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New constraints on slip-rates, recurrence intervals, and strain partitioning beneath Pyramid Lake, Nevada
AuthorEisses, Amy K.
Geological Sciences and Engineering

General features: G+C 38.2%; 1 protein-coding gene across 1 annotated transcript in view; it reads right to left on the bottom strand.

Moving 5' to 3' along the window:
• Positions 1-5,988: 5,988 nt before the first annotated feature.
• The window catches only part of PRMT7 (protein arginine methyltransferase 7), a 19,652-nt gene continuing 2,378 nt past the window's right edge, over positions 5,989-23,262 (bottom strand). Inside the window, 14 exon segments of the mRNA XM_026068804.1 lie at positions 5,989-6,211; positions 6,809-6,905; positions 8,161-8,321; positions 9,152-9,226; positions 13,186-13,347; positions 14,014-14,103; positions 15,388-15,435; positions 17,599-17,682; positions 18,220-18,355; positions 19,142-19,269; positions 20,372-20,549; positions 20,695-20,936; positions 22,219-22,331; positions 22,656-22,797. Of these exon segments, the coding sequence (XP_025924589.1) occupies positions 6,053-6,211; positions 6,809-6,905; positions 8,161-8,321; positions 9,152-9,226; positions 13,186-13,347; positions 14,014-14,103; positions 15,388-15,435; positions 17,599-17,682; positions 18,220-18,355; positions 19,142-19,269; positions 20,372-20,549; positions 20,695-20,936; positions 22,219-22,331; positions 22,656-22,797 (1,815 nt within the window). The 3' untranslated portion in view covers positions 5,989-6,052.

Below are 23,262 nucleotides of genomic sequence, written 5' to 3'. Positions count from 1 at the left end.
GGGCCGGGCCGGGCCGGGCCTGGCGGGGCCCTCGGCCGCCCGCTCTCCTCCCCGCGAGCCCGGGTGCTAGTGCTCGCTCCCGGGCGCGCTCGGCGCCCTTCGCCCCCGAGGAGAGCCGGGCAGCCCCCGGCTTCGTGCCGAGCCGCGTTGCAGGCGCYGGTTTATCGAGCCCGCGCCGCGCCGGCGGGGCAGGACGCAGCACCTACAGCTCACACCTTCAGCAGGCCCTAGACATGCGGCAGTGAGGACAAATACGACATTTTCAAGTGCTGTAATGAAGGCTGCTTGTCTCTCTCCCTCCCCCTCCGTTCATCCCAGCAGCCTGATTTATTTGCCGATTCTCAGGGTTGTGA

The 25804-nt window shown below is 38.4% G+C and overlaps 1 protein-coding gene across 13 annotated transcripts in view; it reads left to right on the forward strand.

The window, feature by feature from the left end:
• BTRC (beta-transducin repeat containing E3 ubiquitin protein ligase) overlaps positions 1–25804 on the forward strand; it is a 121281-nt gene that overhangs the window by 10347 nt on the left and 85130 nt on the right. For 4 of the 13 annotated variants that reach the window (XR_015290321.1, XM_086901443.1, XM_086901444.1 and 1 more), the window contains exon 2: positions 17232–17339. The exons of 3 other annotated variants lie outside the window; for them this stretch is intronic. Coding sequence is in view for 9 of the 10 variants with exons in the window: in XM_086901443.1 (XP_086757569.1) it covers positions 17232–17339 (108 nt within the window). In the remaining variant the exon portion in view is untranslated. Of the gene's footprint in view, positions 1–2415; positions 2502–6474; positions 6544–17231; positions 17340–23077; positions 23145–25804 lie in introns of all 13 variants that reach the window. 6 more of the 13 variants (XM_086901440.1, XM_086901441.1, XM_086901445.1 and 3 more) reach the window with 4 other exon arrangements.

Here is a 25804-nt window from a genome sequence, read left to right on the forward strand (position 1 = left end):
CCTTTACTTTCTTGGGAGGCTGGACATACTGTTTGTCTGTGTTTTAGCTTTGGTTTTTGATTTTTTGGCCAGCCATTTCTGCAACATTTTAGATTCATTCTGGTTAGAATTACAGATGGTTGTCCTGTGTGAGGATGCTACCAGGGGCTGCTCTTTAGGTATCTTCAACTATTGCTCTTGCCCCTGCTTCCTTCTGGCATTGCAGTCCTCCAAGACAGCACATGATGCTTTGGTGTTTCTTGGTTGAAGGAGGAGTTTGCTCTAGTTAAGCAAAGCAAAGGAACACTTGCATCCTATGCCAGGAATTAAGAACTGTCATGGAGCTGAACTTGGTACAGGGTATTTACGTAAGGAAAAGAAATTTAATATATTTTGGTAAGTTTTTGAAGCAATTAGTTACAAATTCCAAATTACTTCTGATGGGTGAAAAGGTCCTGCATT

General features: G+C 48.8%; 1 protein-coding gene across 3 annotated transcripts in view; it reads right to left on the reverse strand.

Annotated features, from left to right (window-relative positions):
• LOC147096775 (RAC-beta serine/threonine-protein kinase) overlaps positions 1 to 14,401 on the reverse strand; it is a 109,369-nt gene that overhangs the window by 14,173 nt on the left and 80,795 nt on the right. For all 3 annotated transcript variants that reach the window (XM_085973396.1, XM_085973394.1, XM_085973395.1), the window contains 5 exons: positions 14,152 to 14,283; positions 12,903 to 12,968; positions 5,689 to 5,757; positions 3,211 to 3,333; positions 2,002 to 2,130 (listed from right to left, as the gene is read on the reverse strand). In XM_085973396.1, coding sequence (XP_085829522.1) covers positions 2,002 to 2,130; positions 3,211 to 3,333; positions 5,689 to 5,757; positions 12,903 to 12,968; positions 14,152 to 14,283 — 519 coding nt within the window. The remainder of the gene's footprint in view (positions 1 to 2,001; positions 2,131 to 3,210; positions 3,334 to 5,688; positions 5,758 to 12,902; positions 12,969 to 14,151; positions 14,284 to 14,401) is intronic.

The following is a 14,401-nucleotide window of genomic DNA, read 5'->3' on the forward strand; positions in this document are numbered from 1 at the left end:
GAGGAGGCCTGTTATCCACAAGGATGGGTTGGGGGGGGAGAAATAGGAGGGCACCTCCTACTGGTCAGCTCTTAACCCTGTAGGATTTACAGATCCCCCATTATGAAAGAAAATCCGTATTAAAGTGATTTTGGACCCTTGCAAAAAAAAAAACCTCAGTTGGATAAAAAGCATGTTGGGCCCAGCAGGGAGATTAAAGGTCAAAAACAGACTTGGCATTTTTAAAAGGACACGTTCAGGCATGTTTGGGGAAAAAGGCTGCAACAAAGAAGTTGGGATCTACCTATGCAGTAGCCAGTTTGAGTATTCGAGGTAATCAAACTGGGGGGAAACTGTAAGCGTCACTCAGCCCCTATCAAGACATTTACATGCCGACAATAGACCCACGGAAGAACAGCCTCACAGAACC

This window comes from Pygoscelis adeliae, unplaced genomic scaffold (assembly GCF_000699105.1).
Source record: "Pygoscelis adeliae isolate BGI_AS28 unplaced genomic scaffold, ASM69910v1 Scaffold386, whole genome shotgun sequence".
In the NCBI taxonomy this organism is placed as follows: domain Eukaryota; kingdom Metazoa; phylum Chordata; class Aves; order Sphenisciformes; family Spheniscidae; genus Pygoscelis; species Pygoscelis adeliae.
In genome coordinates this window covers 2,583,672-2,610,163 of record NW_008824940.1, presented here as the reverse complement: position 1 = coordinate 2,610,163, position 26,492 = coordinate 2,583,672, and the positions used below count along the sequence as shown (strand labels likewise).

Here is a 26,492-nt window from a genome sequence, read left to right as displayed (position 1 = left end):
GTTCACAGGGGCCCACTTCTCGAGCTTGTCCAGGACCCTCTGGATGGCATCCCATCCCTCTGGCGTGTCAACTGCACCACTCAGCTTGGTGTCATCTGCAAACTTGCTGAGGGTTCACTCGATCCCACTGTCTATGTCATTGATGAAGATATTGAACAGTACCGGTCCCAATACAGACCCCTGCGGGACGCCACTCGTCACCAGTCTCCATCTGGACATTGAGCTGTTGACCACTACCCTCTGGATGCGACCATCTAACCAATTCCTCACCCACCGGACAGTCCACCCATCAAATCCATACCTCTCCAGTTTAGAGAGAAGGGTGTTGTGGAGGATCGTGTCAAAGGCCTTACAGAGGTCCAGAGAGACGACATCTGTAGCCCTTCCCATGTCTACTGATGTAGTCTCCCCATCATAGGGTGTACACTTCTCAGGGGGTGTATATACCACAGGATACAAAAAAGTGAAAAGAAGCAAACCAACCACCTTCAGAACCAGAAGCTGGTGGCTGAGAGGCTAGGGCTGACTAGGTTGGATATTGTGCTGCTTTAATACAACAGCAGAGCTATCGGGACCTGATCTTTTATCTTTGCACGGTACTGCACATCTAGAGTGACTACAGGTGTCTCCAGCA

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A high-resolution CHIRP seismic survey of Pyramid Lake, Nevada, located within the northern Walker Lane Deformation Belt, was conducted in summer 2010. Seismic CHIRP data with submeter vertical accuracy, together with piston and gravity cores, were used to calculate Holocene vertical slip rates, relative earthquake timing, and produce the first complete fault map beneath the lake. More than 500 line-kilometers of CHIRP data imaged complex fault patterns throughout the basin. Fault architecture beneath Pyramid Lake highlights a polarity flip, where down-to-the west patterns of sedimentation near the dextral Pyramid Lake fault to the south give way to down-to-the-east geometries to the north within a mostly normal (i.e., Lake Range fault) and transtensional environment. The Lake Range fault predominantly controls extensional deformation within the northern two-thirds of the basin and exhibits varying degrees of asymmetric tilting and divergence due to along-strike segmentation. This observation is likely a combination of fault segments splaying onshore moving the focus of extension away from the lake coupled with some true along-strike differences in slip-rate. The combination of normal and oblique-slip faults in the northern basin gives Pyramid Lake its distinctive "fanning open to the north" tectonic geometry. The dense network of oblique-slip faults in the northwestern region of the lake, in contrast to the well-defined Lake Range fault, are short and discontinuous in nature, and possible represent a nascent shear zone. Preliminary vertical slip-rates measured across the Lake Range and other faults provide new estimates on the extension across the Pyramid Lake basin. A minimum vertical slip rate of ~1.0 mm/yr is estimated along the Lake Range fault, which yields a potential earthquake magnitude range between M6.4 and M7.0. A rapid influx of sediment was deposited shortly after the end of the Tioga glaciation somewhere between 12.5 ka to 9.5 ka and provides a punctuated short-term record of little to no slip on the Lake Range fault. In contrast, for the past 9,500 years, the basin has experienced a decrease in sedimentation rate, but an escalation in earthquake activity on the Lake Range fault, with the potential of 3 or 4 major earthquakes assuming a characteristic offset of 2.5 m per event. Regionally, our CHIRP investigation helps to reveal how strain is partitioned along the boundary between the eastern edge of the Walker Lane Deformation Belt and the northwest Great Basin proper.